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[uh-bak] /əˈbæk/
toward the back.
Nautical. so that the wind presses against the forward side of the sail or sails.
adjective, Nautical.
(of a sail) positioned so that the wind presses against the forward side.
(of a yard) positioned so that its sail is laid aback.
taken aback, surprised and disconcerted:
I was taken aback by his harsh criticism.
Origin of aback
before 1000; Middle English abak, Old English on bæc to the rear. See a-1 on, back1 Unabridged
Based on the Random House Dictionary, © Random House, Inc. 2015.
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Examples from the Web for aback
Contemporary Examples
Historical Examples
  • An order well understood to mean, fill the main-topsail, after it has been aback, or the ship hove-to.

    The Sailor's Word-Book William Henry Smyth
  • When he tried to come nearer her she laughed and thrust him aback.

    Privy Seal Ford Madox Ford
  • A word used in veering for aback, alluding to the situation of the head-yards in paying off.

    The Sailor's Word-Book William Henry Smyth
  • The midshipman went to sleep, and when he awoke he found the ship all aback.

    A Voyage round the World W.H.G. Kingston
  • This discovery knocked us all aback, and we were quite at a loss how to proceed.

    Ned Myers James Fenimore Cooper
  • “Throw it all aback,” he cut in as at last he caught my idea.

    A Middy in Command Harry Collingwood
  • And there she saw a thing that struck her so aback with amazement, that every timid sense was mute.

    Cripps, the Carrier R. D. (Richard Doddridge) Blackmore
  • Loose and set the topsail and topgallant-sail, and throw them aback!

    The Rover's Secret Harry Collingwood
  • His reply took me aback, until his sinister face broadened into a smile.

    The Golden Face William Le Queux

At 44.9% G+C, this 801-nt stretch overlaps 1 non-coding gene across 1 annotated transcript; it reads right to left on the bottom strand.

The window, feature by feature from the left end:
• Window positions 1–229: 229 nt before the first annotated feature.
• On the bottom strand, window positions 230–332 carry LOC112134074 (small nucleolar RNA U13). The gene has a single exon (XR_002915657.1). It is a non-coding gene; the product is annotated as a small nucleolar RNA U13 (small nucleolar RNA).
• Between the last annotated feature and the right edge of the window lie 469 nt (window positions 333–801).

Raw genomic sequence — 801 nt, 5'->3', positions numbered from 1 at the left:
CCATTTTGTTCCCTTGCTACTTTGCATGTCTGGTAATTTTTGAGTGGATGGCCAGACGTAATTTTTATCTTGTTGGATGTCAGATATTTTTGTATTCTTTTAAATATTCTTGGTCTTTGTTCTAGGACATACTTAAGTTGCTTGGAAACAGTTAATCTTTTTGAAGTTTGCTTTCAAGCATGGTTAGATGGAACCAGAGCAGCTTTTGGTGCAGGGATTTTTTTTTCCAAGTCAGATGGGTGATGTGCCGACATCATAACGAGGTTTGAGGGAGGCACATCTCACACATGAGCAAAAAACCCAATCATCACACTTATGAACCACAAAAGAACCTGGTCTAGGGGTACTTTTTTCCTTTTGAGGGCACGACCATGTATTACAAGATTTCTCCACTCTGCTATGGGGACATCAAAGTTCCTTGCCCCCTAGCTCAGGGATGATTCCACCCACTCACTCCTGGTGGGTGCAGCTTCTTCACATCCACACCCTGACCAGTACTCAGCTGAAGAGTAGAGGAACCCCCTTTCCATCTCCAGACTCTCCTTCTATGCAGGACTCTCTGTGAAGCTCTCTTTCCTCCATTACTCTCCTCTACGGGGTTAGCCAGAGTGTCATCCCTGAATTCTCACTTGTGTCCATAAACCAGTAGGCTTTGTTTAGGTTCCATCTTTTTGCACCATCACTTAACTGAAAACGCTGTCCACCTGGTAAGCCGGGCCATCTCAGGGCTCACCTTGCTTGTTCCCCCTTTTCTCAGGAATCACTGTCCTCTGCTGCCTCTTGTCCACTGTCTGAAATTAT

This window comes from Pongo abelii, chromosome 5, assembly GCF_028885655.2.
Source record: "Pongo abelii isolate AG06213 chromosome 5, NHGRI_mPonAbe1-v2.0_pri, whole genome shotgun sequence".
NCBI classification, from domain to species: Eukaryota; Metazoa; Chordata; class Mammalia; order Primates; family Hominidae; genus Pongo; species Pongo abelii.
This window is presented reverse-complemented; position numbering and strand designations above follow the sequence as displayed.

British Dictionary definitions for aback


taken aback
  1. startled or disconcerted
  2. (nautical) (of a vessel or sail) having the wind against the forward side so as to prevent forward motion
(rare) towards the back; backwards
Word Origin
Old English on bæc to the back
Collins English Dictionary - Complete & Unabridged 2012 Digital Edition
© William Collins Sons & Co. Ltd. 1979, 1986 © HarperCollins
Publishers 1998, 2000, 2003, 2005, 2006, 2007, 2009, 2012
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Word Origin and History for aback

c.1200, from Old English on bæc "at or on the back;" see back (n.). Now surviving mainly in taken aback, originally a nautical expression in reference to a vessel's square sails when a sudden change of wind flattens them back against the masts and stops the forward motion of the ship (1754). The figurative sense is first recorded 1840.

Online Etymology Dictionary, © 2010 Douglas Harper
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Idioms and Phrases with aback


see: take aback
The American Heritage® Idioms Dictionary
Copyright © 2002, 2001, 1995 by Houghton Mifflin Company. Published by Houghton Mifflin Company.
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